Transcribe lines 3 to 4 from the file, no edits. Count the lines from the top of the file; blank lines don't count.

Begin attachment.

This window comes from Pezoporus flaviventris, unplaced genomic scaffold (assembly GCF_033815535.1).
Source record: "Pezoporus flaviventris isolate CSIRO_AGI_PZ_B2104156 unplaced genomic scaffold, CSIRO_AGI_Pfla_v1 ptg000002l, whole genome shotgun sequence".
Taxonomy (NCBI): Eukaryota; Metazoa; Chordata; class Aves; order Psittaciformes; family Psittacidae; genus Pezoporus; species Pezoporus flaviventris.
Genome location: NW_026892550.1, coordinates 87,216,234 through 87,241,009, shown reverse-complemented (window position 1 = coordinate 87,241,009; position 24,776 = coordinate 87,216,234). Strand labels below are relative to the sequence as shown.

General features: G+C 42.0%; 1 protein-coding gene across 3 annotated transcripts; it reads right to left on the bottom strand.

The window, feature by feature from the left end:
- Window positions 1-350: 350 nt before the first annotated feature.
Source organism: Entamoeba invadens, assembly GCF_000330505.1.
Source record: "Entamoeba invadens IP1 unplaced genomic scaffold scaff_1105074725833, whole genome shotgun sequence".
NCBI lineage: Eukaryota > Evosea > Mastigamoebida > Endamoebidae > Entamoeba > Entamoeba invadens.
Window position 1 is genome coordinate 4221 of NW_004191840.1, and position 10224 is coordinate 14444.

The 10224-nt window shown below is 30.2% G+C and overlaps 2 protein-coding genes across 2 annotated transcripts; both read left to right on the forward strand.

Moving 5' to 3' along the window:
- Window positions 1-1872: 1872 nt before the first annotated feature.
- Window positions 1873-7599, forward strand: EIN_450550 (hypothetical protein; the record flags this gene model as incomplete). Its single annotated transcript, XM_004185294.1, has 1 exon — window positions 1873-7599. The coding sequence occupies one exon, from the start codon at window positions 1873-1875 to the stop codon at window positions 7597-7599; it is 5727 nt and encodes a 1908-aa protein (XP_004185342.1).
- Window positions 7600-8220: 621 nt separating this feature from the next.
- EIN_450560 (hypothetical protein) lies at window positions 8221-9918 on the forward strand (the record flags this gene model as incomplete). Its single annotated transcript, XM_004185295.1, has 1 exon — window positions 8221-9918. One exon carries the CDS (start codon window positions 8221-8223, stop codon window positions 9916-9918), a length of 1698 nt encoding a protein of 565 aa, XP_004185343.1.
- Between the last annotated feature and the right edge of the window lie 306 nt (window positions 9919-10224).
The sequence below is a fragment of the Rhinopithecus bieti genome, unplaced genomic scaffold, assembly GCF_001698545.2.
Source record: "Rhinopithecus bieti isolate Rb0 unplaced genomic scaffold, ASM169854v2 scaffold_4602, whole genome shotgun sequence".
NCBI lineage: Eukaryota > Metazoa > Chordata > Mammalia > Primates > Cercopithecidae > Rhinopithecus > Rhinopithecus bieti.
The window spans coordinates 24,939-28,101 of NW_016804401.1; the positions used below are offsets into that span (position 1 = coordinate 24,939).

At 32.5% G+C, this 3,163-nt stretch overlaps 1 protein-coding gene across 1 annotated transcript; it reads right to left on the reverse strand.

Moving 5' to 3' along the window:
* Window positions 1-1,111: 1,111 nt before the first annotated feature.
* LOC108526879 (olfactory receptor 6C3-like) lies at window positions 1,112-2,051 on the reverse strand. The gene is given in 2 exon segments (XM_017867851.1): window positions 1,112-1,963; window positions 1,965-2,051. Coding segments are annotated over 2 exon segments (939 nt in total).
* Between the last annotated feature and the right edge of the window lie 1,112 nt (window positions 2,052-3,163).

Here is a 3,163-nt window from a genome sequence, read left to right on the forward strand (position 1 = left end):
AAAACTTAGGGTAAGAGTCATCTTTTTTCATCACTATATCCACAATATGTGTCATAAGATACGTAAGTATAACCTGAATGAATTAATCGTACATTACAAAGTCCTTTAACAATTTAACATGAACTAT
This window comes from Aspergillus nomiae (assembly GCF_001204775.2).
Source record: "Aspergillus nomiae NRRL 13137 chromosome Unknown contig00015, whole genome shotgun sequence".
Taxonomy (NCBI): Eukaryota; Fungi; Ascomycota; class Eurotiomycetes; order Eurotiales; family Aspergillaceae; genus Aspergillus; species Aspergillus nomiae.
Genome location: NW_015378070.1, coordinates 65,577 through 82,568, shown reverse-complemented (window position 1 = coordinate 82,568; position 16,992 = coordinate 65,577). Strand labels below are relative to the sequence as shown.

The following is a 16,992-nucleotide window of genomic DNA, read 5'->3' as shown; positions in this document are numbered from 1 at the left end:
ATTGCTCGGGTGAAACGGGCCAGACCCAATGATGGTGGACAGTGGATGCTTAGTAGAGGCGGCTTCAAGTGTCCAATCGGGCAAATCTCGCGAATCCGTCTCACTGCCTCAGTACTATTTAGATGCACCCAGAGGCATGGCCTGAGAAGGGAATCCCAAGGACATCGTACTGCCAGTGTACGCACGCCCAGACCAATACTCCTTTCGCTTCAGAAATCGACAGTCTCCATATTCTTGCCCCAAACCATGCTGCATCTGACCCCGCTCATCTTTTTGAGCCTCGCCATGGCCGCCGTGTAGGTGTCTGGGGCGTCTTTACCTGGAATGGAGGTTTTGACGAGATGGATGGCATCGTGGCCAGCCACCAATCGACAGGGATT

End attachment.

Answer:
Taxonomy (NCBI): Eukaryota; Metazoa; Chordata; class Aves; order Psittaciformes; family Psittacidae; genus Pezoporus; species Pezoporus flaviventris.
Genome location: NW_026892550.1, coordinates 87,216,234 through 87,241,009, shown reverse-complemented (window position 1 = coordinate 87,241,009; position 24,776 = coordinate 87,216,234). Strand labels below are relative to the sequence as shown.